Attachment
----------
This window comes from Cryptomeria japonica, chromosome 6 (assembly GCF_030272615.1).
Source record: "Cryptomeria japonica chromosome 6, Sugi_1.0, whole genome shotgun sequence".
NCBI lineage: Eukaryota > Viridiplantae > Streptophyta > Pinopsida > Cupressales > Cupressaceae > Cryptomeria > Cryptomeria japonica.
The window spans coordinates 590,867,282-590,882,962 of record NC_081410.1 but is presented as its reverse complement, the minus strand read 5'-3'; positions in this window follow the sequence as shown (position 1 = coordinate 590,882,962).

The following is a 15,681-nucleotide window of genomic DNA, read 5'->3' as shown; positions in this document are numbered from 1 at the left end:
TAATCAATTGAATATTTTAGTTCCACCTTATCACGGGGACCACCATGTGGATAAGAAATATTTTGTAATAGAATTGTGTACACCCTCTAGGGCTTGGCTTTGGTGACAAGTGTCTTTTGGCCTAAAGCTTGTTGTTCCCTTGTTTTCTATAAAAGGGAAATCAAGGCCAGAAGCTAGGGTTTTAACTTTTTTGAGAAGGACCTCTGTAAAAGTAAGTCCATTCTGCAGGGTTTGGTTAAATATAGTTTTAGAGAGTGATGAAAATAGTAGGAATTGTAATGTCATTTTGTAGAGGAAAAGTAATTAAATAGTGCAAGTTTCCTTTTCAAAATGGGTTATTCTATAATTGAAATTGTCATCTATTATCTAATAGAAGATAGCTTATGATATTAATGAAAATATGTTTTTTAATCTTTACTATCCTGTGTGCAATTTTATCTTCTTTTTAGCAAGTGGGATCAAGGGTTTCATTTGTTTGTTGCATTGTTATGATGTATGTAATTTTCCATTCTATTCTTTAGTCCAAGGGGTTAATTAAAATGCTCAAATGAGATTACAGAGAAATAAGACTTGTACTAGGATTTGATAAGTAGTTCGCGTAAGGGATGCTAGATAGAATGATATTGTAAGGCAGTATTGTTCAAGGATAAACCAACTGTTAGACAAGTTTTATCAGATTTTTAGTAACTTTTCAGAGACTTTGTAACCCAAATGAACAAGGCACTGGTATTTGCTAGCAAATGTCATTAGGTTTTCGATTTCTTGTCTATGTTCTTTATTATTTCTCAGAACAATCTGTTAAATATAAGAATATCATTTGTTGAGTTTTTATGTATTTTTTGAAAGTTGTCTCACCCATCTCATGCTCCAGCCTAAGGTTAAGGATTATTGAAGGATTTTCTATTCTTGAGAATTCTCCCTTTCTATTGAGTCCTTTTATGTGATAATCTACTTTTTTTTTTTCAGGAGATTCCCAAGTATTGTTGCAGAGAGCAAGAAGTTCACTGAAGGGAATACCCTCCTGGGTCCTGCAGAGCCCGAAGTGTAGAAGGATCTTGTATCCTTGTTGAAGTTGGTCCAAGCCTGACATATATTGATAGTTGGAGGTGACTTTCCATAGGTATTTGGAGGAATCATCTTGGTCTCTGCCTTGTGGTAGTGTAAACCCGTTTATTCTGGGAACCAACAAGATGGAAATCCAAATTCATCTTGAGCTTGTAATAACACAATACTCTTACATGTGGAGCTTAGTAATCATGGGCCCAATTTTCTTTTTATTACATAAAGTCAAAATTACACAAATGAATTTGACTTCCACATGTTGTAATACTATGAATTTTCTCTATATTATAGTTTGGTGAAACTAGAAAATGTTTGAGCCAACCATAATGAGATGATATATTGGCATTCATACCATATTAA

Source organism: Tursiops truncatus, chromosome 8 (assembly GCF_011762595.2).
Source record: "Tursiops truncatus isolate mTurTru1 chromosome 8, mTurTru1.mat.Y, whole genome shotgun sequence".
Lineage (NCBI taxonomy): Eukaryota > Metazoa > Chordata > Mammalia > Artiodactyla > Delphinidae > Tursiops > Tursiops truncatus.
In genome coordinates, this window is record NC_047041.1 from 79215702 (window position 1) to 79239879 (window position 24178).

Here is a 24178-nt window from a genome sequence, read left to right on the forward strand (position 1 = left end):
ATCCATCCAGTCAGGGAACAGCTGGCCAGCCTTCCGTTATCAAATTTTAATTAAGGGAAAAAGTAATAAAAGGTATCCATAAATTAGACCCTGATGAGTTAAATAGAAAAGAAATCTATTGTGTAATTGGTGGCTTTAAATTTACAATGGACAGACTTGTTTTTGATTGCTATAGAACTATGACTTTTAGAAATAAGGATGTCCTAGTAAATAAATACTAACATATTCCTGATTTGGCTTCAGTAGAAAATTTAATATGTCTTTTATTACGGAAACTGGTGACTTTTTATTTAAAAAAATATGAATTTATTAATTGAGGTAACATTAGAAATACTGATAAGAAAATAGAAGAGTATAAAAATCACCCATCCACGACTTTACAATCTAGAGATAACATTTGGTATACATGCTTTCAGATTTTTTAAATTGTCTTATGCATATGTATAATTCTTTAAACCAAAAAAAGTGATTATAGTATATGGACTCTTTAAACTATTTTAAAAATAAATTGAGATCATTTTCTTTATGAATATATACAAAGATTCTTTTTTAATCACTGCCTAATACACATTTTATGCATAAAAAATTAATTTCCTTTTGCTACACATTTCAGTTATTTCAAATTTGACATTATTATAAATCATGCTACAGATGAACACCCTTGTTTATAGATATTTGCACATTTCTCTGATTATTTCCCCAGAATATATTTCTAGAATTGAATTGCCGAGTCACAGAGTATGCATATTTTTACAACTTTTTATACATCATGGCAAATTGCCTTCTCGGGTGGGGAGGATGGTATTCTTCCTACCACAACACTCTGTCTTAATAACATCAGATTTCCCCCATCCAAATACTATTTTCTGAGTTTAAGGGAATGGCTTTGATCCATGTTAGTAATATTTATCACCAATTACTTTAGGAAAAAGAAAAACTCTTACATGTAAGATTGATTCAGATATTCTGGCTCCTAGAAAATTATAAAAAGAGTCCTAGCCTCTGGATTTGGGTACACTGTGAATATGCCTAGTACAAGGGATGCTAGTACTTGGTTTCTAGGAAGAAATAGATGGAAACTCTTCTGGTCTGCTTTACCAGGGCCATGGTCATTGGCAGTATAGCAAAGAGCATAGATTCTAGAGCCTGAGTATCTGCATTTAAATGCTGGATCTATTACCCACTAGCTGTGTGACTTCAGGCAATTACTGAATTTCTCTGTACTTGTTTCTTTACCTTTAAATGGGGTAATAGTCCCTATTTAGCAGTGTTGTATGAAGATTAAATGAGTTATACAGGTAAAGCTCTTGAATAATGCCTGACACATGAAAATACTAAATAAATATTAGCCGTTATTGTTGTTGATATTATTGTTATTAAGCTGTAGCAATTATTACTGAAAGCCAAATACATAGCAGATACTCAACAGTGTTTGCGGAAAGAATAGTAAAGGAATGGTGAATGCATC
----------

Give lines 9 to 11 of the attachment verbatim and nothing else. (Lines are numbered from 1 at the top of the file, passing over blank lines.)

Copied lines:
Lineage (NCBI taxonomy): Eukaryota > Metazoa > Chordata > Mammalia > Artiodactyla > Delphinidae > Tursiops > Tursiops truncatus.
In genome coordinates, this window is record NC_047041.1 from 79215702 (window position 1) to 79239879 (window position 24178).

Here is a 24178-nt window from a genome sequence, read left to right on the forward strand (position 1 = left end):